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Firefighters from around the valley donned helmets and life-jackets and jumped into the frigid, swift waters of Little Cottonwood Creek on Tuesday to practice rescuing each other for what could be a busy summer rescue season.
Murray Fire Capt. Joe Treadwell said with six fatalities in Utah rivers in the past few weeks, there is reason for heightened awareness.
"This year is especially important because of the high flow levels we are dealing with," Treadwell said.
Fire crews do swift-water training every year because constant training makes rescue efforts faster and more automatic.
"We haven't had any fatalities [this year] on the ones we have responded to in this area [Murray]," Treadwell said.
More than 30 firefighters from Unified, Midvale, Murray, West Valley City and Salt Lake City fire departments threw ropes to each other and dragged sopping wet flotation devices around the banks of the river while awaiting their chance to get in the water during the training.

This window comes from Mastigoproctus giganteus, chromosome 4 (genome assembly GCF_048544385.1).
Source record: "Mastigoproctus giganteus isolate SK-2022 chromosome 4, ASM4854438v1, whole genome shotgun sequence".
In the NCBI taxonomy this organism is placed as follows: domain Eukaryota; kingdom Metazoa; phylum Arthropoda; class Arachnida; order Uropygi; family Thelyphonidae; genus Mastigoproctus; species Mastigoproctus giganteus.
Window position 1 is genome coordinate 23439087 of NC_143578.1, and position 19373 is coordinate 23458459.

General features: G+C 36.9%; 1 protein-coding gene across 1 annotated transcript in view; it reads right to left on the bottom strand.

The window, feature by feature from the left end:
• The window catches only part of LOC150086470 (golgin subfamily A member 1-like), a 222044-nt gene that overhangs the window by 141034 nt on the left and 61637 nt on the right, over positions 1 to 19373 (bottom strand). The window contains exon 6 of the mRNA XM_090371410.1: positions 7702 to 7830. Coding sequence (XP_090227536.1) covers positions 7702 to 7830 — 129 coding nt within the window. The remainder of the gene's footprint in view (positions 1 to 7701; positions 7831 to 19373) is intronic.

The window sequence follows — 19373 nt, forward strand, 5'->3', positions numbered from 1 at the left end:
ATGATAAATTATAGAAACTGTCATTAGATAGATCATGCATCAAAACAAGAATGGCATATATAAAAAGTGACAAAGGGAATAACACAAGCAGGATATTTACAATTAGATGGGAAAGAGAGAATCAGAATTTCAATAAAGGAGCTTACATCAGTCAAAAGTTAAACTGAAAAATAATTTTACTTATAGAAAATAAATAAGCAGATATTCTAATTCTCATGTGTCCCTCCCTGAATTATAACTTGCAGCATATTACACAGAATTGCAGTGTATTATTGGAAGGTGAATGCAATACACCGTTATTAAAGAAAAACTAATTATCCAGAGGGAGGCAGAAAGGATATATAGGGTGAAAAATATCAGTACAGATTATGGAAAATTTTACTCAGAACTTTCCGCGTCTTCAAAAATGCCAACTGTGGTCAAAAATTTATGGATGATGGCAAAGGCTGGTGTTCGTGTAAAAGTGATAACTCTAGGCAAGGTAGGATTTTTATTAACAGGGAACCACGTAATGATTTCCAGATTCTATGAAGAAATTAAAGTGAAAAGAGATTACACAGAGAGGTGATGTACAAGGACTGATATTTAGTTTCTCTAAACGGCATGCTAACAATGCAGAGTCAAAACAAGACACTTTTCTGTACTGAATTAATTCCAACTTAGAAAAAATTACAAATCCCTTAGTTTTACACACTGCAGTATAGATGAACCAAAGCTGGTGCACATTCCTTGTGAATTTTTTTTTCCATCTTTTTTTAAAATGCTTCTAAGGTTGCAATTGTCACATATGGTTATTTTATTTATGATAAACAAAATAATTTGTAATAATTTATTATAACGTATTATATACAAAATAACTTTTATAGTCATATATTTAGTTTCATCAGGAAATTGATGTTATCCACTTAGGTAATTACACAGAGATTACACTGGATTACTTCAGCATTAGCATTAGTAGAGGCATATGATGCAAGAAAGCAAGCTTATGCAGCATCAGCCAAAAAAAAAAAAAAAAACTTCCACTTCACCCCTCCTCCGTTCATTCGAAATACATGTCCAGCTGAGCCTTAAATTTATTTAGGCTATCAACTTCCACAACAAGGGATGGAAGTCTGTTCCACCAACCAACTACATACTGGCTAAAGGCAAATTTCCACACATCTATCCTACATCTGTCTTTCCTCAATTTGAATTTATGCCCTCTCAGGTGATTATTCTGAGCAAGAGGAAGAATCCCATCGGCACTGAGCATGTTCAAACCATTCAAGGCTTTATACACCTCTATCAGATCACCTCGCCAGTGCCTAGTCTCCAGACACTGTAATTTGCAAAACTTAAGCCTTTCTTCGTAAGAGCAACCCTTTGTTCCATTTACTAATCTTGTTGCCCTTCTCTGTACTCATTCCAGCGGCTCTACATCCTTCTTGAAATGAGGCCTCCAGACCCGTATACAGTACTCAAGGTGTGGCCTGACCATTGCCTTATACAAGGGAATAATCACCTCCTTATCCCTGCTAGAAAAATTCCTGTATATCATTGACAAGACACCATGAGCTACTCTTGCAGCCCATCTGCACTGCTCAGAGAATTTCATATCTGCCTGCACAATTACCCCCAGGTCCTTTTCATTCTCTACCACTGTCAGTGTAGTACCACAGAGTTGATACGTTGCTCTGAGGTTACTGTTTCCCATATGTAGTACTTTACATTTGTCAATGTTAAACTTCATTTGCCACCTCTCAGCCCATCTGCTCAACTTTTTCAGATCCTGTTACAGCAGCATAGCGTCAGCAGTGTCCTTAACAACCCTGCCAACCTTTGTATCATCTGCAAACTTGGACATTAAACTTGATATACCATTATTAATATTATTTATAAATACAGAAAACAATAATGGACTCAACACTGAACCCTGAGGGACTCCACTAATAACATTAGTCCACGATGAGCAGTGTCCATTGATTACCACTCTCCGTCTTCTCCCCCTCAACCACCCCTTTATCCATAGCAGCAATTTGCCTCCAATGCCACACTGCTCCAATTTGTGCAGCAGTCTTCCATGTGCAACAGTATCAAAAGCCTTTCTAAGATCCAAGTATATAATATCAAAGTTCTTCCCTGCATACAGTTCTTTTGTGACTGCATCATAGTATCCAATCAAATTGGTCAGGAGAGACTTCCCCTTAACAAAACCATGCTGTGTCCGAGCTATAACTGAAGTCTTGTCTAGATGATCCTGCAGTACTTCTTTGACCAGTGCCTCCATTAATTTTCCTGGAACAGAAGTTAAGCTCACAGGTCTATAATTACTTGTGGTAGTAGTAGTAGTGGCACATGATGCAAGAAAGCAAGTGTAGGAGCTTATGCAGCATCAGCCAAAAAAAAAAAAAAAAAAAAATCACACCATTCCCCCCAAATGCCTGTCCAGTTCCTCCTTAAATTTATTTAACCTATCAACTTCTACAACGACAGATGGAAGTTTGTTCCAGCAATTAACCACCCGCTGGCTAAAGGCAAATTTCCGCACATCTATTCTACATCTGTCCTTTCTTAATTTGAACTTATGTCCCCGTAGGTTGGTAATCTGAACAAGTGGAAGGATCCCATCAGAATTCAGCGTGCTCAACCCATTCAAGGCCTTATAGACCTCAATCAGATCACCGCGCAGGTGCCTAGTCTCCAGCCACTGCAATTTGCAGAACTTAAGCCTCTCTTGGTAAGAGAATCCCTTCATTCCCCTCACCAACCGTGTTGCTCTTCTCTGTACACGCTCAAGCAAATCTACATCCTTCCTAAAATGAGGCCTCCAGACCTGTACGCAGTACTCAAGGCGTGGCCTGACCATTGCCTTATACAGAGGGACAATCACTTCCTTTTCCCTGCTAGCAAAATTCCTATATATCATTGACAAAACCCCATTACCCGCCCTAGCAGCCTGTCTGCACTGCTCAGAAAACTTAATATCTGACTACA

Firefighters will continue their training over the next few weeks and have already saved the lives of five people in near-drownings around the valley this week, Treadwell said.
"We are expecting more people to get in the rivers. Regardless of how much safety advice we give them to stay out, some individuals still get in," he said.
Murray resident Robyn Ivins was taking her three children for their swimming lessons at Murray Aquatic Center when they saw the firefighters taking to the waters.
"When we showed up for swimming they were jumping in, so we had to stop and watch … because it was so cool to see them," she said. "It makes me think if my child dropped in, that they wouldn't be afraid to go after them, and that is what is great."
But that added sense of security from rescue crews doesn't stop her from still being concerned and lecturing her children to stay away from the fast rivers.
"The swift water makes me more terrified to have my kids by the water, because I think even if they are swimmers, if they are in there [the river] they are goners."
Ivins said she wants her children to be as prepared as they can be. So she starts her children with swimming lessons at the age of 3.
Dianna Henrie, of Murray, said she isn't even taking a chance in the Utah rivers this summer.
"I'm keeping my kids as far as I can [from the rivers] anyways, but it is very reassuring to see them out there training like this and know that there is help if we needed it."